Last week I posted some tips for reading violin plots, and this week I decided to play around with making some of my own! I use box plots pretty regularly, so I first tried remaking one of my own box plots as a violin plot instead. Today I’m only going to share information about making plots using the ggplot2 package in R, but Chartio and Tableau also have some user-friendly violin plot options.
This data was collected at 46 different sites, and each site had a different average yield. When we summarize the data using box plots by treatment, the boxes are very tall and have long whiskers (the lines coming off each box). Tall boxes with long whiskers indicate that the data has a large range. Also, the boxes also look very similar to each other, which indicates that there aren’t many differences in yield between treatments.
I made the boxplot using ggplot2, an R package in the Tidyverse. If you aren’t familiar with it, ggplot2 is a package that contains the function ggplot, and ggplot can make basically any graph you may ever want. Here are the 3 lines of code I used to make my box plot. “yieldbox” is the name of the plot/object I created, ggplot is the function, and my data frame is “dY”. My grouping variable is “trt,” the variable I am summarizing is “yield_kg_ha,” and both “trt” and “yield_kg_ha” are variables in “dY.” The first line of code is what is actually required to make the box plot, and the next two lines are aesthetics and labels. There are other, better, starting guides to ggplot out there on the internet, but for today this should be enough to orient you to what I’m doing.
After doing precisely no research about whether ggplot can make a violin plot, I decided to change the “geom_boxplot()” to “geom_violin()” just to see what happens. To my genuine surprise, I ended up with a simple violin plot of my data.
This tells me a little bit more information about how the distribution of yield differs between the treatments. For example, the Smart Quatro Plus violin has a shorter tail on the upper end of the yield distribution. I know this data set pretty well, and I know that the Smart Quatro Plus treatment was not applied at the second highest yielding site in our study. It’s cool that we can pick up differences that the box plots obscured, but what if I also want to know the mean?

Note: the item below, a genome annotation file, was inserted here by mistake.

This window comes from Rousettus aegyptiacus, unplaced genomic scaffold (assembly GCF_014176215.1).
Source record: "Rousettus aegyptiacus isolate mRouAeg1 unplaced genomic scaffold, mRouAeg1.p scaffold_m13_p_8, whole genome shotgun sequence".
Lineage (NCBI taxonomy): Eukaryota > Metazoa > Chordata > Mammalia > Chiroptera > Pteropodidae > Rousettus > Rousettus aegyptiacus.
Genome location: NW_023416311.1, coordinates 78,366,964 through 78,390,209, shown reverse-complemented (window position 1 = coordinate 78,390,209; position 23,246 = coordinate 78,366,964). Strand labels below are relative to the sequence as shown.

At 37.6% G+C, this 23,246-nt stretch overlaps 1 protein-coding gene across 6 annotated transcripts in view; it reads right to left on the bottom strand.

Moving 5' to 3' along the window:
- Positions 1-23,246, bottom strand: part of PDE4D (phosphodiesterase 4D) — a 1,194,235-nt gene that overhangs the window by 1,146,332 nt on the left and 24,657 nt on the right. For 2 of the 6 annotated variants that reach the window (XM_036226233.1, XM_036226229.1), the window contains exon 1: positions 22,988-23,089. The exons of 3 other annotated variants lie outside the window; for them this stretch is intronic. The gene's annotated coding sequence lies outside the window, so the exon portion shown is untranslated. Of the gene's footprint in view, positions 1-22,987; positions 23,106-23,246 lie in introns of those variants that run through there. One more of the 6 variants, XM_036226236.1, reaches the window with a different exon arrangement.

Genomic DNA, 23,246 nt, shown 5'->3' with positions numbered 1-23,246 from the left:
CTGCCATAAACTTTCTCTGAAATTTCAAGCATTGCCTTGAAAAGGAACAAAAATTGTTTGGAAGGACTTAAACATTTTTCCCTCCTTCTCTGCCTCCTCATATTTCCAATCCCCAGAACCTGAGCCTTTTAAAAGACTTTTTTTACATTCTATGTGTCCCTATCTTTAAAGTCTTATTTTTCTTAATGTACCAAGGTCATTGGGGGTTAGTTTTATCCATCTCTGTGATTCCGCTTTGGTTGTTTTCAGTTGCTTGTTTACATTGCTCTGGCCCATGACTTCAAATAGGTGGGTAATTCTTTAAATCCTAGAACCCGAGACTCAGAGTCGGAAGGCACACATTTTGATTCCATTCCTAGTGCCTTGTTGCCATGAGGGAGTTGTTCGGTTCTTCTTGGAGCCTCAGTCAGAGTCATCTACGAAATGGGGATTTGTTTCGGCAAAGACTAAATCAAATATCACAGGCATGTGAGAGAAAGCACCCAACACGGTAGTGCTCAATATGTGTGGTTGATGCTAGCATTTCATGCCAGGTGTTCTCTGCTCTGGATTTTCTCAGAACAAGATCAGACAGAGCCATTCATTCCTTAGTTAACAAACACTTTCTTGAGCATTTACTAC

Since I know you can layer different plots on the same axes in ggplot, I decided to just see what would happen if I kept both “geom_violin” and “geom_boxplot()” in that first line, which resulted in this.
Violin plot with the box plot on top.
So, this does have all the information I need in it, but the boxes look a little silly and block some of the violin. I changed the width of the box plot by using “geom_box(width=.3)” and made another version.
I’m overall happy with this final plot– you can see the code I used to the left. I love that ggplot works the same way for lots of different types of graphs and that my experience making box plots was so transferable to making violin plots.
I have since done a little more reading on violin plots and came across a very detailed tutorial from Statistical tools for high-throughput data analysis (available here), and I highly recommend checking it out– they go over great details on different data summary options you could use inside of the violin plot instead of the box plot, and they cover horizontal violin plots, grouping options, and colors.
I hope this overview helps you get started with violin plots in ggplot2, or at least helps you see some comparisons between box plots and violin plots. I certainly had fun playing around with them!